From December 1-12 of this year, the United Nations Climate Change Conference, or COP-20, will take place in Lima, Peru. Participants from 195 countries will come together to form agreements that are large-scale, ambitious, legally binding, and include shared responsibilities including the preparation of a document that the parties will sign in Paris next year.
We have the ability to show the world in real, visible terms the grave threat of Climate Change and the impact it will have for human life and the ecosystems that are our ecological heritage.
This is an opportunity for the world, for Latin America, and especially for Peru to contribute out of our wealth of diversity, knowledge, and wisdom. We have the ability to show the world in real, visible terms the grave threat of Climate Change and the impact it will have for human life and the ecosystems that are our ecological heritage.
When we hold the Peru/Boliva Youth Congress in Lima in December, we aim to provide our participants opportunities to attend civil society forums and access to other spaces of discussion and mobilization related to the COP-20 and the summit of the people. We are doing this in order to promote analysis and reflection on the challenges that humans face when we seek to live in harmony with the universe. We want to focus on development in terms of coexistence and responsible stewardship of the goods of creation.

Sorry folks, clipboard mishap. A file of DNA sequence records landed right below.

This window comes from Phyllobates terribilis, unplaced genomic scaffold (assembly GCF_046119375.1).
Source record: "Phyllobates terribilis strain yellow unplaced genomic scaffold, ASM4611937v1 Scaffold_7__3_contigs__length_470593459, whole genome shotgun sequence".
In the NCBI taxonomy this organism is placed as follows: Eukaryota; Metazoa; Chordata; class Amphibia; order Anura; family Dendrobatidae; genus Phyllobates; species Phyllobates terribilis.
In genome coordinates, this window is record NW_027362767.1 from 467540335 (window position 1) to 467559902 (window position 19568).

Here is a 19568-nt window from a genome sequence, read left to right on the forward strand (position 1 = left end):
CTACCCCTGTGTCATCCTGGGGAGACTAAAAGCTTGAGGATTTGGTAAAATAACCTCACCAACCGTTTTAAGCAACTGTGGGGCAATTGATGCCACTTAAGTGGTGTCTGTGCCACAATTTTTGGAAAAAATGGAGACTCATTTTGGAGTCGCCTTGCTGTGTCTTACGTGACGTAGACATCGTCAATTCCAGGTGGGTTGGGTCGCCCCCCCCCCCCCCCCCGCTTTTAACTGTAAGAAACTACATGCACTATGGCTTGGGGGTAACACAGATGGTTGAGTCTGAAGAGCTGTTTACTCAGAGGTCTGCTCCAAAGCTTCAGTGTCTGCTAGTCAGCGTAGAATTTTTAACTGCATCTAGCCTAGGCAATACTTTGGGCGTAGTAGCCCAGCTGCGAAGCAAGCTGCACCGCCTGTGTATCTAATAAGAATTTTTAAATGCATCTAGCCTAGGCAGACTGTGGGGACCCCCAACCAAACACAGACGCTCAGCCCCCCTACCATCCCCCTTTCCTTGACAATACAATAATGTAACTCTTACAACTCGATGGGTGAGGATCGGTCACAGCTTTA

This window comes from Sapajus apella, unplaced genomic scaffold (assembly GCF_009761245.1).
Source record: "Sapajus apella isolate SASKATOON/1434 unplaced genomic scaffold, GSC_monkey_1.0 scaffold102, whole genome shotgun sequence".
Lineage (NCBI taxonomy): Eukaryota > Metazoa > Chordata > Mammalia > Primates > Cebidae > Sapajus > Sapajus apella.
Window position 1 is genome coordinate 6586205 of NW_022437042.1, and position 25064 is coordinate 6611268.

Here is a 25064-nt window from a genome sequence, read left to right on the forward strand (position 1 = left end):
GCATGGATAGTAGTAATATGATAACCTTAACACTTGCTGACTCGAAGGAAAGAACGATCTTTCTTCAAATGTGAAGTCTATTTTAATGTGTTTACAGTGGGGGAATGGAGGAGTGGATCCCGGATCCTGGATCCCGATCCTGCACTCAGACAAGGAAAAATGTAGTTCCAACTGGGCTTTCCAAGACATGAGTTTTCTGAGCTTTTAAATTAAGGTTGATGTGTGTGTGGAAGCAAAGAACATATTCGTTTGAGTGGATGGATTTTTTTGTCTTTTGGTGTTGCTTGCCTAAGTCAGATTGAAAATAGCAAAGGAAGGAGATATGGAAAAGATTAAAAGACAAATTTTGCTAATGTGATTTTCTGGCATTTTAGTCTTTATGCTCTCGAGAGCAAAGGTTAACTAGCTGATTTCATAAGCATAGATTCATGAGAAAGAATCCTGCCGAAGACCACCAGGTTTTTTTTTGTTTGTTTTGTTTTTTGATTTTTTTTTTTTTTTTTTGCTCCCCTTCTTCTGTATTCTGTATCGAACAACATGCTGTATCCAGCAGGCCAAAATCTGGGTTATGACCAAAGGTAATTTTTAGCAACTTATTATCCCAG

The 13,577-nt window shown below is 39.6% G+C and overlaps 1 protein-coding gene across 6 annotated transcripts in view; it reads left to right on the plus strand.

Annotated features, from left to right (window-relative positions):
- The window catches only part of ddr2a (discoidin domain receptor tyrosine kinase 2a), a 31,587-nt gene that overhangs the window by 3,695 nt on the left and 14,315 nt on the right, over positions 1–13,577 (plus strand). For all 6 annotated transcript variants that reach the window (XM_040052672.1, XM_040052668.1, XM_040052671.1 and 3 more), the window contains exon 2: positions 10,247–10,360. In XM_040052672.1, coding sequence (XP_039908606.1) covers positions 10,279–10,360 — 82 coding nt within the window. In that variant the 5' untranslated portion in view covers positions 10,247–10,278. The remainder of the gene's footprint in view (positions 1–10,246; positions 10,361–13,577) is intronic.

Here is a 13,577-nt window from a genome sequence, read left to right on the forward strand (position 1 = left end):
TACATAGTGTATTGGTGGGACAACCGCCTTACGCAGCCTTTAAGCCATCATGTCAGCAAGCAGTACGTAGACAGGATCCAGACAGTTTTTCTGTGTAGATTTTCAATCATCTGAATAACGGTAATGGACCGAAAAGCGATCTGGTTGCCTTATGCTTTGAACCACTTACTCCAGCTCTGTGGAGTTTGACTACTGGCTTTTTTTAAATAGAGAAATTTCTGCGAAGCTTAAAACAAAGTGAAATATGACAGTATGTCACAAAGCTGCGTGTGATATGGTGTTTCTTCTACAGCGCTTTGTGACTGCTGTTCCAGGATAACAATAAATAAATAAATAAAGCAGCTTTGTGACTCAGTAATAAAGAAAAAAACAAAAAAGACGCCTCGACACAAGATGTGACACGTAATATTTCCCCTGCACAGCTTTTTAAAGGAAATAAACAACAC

Ultimately, we are seeking to motivate the search for new paths, both of theory and practice, for new opportunities and strategies. We seek to facilitate the development of individual lifestyles and comprehensive government policies that provide protection, care, and access for all of Creation.
 Meadows et al. (1972). “Los Límites del Crecimiento: Informe al Club de Roma sobre el predicamento de la humanidad”. Fondo de Cultura Económica.
 UNFPA, 2002.
AUTHOR BIO: Conrado Oliveira is the Executive Director of the Peru Joining Hands Network.